The Nizkor Project: Remembering the Holocaust (Shoah)
Nuremberg, war crimes, crimes against humanity

The Trial of German Major War Criminals

Sitting at Nuremberg, Germany
23rd March to 3rd April, 1946

Ninety-Fourth Day: Friday, 29th March, 1946
(Part 1 of 7)

[Page 157]

THE PRESIDENT: Before the examination of the defendant von Ribbentrop goes on, the Tribunal desires me to draw the attention of Dr. Horn and of the defendant von Ribbentrop to what the Tribunal has said during the last few days.

In the first place, the Tribunal said this: The Tribunal has allowed the defendant Goering, who has given evidence first of the defendants and who has proclaimed himself to be responsible as the second leader of Nazi Germany, to give his evidence without any interruption whatever, and he has covered the whole history of the Nazi regime from its inception to the defeat of Germany. The Tribunal does not propose to allow any of the other defendants to go over the same ground in their evidence except in so far as is necessary for their own defence.

Secondly, the Tribunal ruled that evidence as to the injustice of the Versailles Treaty, or whether it was made under duress is inadmissible.

Thirdly, though this is not an order of the Tribunal, I must point out that the Tribunal has been informed on many occasions of the view of the defendants and some of their witnesses that the Treaty of Versailles was unjust, and therefore any evidence upon that point, apart from its being inadmissible, is cumulative, and the Tribunal will not hear it for that reason.

Lastly, the Tribunal wishes me to point out to Dr. Horn that it is the duty of counsel to examine their witnesses and not to leave them simply to make speeches, and, if they are giving evidence which counsel knows is inadmissible according to the rulings of the Tribunal, it is the duty of Counsel to stop the witness. That is all.

Dr. Seidl, if you are going to refer to Gauss' affidavit the Tribunal will not deal with that matter now; it will be dealt with after the defendant von Ribbentrop has given evidence.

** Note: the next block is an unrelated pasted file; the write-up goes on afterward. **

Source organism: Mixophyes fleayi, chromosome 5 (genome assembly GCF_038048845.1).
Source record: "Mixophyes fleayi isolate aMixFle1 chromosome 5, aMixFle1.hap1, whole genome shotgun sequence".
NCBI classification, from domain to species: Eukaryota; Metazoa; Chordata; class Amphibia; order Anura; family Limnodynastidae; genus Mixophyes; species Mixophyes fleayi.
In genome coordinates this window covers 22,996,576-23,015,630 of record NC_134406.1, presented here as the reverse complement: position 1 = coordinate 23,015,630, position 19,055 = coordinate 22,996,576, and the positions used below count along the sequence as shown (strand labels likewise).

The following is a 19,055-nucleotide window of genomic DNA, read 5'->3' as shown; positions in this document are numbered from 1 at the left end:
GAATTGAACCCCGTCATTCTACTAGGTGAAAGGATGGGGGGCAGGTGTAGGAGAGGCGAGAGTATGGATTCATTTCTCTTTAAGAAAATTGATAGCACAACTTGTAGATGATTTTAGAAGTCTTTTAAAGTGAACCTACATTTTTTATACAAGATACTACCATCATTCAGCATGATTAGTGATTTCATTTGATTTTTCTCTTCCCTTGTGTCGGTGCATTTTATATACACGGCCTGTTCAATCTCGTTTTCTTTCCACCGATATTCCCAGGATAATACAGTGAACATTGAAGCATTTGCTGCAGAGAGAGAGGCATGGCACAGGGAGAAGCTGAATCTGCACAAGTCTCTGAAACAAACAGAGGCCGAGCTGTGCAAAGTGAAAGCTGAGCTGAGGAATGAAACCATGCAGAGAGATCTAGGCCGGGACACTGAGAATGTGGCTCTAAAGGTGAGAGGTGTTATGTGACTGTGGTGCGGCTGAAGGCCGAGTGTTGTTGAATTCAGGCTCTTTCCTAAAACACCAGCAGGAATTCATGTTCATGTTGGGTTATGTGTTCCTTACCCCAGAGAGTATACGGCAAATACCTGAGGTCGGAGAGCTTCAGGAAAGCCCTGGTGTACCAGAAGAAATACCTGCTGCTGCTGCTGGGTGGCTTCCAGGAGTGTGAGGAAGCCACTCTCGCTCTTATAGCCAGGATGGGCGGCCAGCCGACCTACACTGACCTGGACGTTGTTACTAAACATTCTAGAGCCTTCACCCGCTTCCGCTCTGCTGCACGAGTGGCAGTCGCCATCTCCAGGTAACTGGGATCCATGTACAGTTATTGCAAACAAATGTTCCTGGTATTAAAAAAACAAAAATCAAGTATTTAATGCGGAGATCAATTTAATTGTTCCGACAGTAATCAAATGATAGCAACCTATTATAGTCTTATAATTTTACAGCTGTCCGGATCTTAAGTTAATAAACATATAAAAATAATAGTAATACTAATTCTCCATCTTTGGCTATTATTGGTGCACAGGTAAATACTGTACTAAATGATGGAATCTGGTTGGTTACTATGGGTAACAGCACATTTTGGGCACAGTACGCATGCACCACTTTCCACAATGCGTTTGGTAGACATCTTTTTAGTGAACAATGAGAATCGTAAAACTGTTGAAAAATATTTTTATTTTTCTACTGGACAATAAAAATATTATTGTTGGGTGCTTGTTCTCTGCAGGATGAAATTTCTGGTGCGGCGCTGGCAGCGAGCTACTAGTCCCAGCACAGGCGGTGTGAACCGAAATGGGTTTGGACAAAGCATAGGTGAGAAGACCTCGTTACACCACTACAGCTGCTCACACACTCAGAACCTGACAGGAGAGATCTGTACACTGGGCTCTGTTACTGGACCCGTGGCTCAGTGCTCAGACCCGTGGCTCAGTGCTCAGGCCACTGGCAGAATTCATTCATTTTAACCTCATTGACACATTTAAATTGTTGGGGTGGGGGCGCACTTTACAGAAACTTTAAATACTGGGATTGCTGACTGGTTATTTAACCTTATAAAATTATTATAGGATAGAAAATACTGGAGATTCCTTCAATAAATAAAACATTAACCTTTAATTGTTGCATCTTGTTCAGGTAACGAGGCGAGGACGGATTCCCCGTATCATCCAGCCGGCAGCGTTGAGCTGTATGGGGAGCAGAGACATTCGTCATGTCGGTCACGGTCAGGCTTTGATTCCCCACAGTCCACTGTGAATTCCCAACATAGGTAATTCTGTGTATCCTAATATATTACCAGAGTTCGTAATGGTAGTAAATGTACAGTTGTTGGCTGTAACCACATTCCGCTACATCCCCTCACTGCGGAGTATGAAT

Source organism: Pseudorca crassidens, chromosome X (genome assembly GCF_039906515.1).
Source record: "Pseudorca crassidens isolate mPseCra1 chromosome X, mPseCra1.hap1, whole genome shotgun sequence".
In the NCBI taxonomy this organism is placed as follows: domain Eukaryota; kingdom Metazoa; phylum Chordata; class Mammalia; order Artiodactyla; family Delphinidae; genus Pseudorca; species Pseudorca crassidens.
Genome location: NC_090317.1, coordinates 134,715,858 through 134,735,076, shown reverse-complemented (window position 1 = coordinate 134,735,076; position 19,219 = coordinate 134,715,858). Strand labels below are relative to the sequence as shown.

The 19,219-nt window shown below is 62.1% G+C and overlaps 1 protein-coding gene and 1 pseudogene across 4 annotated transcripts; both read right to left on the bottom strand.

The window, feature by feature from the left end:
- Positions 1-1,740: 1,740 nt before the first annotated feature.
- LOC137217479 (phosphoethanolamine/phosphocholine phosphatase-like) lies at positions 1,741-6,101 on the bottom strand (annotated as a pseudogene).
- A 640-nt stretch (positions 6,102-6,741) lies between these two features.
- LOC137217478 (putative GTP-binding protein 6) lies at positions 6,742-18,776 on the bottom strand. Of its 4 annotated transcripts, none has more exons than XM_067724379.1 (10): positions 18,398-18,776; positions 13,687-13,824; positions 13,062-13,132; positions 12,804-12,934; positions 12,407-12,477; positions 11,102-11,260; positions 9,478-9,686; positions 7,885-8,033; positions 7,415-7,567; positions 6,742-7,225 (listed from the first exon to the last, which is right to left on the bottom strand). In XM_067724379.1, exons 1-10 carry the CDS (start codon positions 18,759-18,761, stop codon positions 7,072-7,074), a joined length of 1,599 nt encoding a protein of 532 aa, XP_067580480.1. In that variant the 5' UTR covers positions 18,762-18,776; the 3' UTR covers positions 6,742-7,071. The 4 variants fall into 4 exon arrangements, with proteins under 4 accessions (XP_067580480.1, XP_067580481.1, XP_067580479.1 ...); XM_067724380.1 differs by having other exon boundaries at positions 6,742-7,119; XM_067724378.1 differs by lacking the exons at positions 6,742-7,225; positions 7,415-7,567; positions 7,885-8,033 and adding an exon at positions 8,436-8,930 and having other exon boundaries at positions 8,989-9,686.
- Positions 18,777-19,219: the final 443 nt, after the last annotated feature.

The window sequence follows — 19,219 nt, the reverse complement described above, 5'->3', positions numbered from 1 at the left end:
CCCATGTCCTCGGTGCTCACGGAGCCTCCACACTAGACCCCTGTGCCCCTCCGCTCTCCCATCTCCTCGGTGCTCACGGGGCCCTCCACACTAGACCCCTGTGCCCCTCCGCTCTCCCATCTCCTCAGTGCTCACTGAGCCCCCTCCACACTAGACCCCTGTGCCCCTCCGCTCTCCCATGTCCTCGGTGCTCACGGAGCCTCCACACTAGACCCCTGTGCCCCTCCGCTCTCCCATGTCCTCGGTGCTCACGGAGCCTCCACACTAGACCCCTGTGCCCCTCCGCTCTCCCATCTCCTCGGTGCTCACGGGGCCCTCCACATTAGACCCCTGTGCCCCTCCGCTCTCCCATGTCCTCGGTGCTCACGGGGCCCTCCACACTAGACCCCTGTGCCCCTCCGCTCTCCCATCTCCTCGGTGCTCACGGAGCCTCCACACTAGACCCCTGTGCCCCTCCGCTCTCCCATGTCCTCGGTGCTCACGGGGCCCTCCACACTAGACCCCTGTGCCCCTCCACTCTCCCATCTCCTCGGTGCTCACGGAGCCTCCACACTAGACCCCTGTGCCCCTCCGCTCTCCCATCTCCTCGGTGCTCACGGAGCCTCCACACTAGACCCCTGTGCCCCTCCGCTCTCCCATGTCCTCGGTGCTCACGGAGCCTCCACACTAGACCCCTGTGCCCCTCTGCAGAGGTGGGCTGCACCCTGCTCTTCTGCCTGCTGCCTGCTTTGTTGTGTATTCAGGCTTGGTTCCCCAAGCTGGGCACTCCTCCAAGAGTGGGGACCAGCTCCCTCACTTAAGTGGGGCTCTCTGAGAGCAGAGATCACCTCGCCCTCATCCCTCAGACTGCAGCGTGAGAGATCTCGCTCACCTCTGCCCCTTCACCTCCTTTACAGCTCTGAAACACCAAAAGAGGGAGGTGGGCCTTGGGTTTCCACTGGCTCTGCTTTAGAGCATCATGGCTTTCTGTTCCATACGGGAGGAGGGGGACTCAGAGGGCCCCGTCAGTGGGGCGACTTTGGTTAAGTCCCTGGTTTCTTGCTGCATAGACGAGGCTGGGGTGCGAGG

DR. SEIDL (Counsel for the defendant Hess): Mr. President, I agreed with Dr. Horn, counsel for the defendant Ribbentrop ...

THE PRESIDENT: Dr. Seidl, I do not care whether you spoke to Dr. Horn or not, or what arrangement you may have made with him, it is not convenient for the Tribunal to hear Dr. Gauss' evidence at the present moment; they want to go on with Ribbentrop's evidence.



BY DR. HORN (Counsel for defendant Ribbentrop):

Q. At the end of yesterday's proceedings you were speaking about your political impressions in England and France. In connection with that I should like to put the following question. Did you make efforts to tell Hitler of your views on French and British politics at that time?

A, Yes, after the 30th of January, 1933, I saw Hitler repeatedly and, of course, told him about the impressions which I gathered on my frequent travels, particularly as regards England and France.

Q. What was Hitler's attitude toward France and England at that time?

A. Hitler's attitude was as follows: He saw in France an enemy of Germany because of France's whole policy with regard to Germany since the end of the

[Page 158]

first World War, and especially because of the position which she took on questions of equality of rights. This attitude of Hitler's found expression at the time in his book "Mein Kampf."

I knew France well, since for a number of years I had had connections there. At that time I told the Fuehrer a great deal about France. It interested him, and I noticed that he showed an increasing interest in French matters in the year 1933. Then I arranged for him to meet a number of Frenchmen, and I believe some of these meetings, and perhaps also some of my descriptions of the attitude taken by many Frenchmen and, generally speaking, of French culture ...

Q. What Frenchmen were they?

A. There were a number of French economists, there were journalists and also some politicians. My descriptions, too, interested the Fuehrer, and gradually he got the impression that there were, after all, men in France who were not averse to the idea of an understanding with Germany.

Above all, I acquainted the Fuehrer with an argument which sprang from my deepest convictions and my years of experience. It was the great wish of the Fuehrer, as is well- known, to come to a definitive friendship and agreement with England. At first the Fuehrer treated this idea as something apart from German-French politics. I believe that at that time I succeeded in convincing him that an understanding with England would be possible only by way of an understanding with France as well. That made, as I still remember very clearly from some of our conversations, a strong impression on him. He told me then that I should continue this purely personal course of mine for bringing about an understanding between Germany and France and that I should continue to report to him about these things.